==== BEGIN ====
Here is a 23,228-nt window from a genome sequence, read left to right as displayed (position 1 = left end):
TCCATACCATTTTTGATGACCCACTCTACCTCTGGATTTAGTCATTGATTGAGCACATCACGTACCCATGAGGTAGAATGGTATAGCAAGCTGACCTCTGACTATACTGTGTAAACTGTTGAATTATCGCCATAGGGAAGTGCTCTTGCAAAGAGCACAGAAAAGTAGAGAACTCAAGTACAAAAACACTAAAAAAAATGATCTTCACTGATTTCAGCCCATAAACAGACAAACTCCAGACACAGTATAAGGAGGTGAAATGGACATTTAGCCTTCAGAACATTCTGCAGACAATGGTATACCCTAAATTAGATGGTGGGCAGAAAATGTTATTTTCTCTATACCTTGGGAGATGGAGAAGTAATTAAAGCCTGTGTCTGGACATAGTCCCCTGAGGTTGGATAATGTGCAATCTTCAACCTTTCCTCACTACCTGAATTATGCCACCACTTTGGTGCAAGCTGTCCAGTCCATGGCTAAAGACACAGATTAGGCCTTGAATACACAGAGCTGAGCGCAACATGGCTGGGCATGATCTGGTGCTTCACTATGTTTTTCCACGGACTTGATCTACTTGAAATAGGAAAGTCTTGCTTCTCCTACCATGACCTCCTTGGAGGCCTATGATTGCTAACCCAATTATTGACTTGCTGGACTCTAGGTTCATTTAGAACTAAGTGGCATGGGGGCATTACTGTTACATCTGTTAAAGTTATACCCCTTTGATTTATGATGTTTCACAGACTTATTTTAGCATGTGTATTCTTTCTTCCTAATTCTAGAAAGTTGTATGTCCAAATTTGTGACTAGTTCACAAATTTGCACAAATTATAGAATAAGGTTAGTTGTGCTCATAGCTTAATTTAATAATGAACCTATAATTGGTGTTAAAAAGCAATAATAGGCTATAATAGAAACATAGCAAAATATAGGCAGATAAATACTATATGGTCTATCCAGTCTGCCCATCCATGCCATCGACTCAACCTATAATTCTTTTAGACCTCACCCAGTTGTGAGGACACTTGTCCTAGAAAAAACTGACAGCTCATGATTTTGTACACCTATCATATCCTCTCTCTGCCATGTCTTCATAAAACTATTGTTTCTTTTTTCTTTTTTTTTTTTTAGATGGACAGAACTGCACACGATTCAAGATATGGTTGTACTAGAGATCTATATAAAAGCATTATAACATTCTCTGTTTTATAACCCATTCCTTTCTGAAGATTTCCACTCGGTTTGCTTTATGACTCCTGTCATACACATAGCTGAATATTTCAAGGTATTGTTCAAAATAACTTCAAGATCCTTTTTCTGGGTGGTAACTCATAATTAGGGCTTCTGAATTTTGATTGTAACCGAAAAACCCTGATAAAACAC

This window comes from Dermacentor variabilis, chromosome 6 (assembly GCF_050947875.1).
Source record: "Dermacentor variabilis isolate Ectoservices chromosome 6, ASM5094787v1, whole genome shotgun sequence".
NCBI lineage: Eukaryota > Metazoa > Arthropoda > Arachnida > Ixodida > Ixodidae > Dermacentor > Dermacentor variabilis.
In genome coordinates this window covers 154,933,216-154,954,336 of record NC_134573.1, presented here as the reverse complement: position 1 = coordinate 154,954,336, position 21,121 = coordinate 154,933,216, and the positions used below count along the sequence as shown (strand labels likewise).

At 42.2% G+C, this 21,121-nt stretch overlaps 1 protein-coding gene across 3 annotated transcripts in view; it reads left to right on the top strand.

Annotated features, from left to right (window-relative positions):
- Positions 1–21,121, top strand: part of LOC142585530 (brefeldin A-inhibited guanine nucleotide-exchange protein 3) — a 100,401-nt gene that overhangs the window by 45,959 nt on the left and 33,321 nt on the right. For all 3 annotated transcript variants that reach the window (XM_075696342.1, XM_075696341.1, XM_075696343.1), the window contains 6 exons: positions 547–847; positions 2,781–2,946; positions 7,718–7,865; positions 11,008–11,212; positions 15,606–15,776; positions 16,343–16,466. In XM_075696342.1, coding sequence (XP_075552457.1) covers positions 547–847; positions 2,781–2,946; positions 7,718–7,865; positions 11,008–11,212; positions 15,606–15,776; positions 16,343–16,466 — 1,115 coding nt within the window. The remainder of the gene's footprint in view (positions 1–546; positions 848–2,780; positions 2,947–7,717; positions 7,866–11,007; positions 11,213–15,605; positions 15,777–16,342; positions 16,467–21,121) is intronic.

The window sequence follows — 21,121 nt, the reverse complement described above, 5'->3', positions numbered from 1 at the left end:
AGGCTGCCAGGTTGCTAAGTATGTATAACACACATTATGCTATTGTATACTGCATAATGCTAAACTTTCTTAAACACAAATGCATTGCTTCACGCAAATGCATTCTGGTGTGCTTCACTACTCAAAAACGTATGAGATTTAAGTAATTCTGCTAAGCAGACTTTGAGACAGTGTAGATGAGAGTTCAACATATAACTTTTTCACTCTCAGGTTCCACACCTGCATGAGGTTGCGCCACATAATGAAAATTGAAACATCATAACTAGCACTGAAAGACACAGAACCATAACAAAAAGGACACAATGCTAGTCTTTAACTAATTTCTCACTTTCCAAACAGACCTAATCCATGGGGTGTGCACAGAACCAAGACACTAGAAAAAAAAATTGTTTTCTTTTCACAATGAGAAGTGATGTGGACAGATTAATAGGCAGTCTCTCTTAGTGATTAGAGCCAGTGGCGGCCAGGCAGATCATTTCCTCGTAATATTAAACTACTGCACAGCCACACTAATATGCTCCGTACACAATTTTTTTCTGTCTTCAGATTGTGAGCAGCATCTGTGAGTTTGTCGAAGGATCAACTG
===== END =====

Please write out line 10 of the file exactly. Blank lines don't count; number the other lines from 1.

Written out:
The window sequence follows — 21,121 nt, the reverse complement described above, 5'->3', positions numbered from 1 at the left end: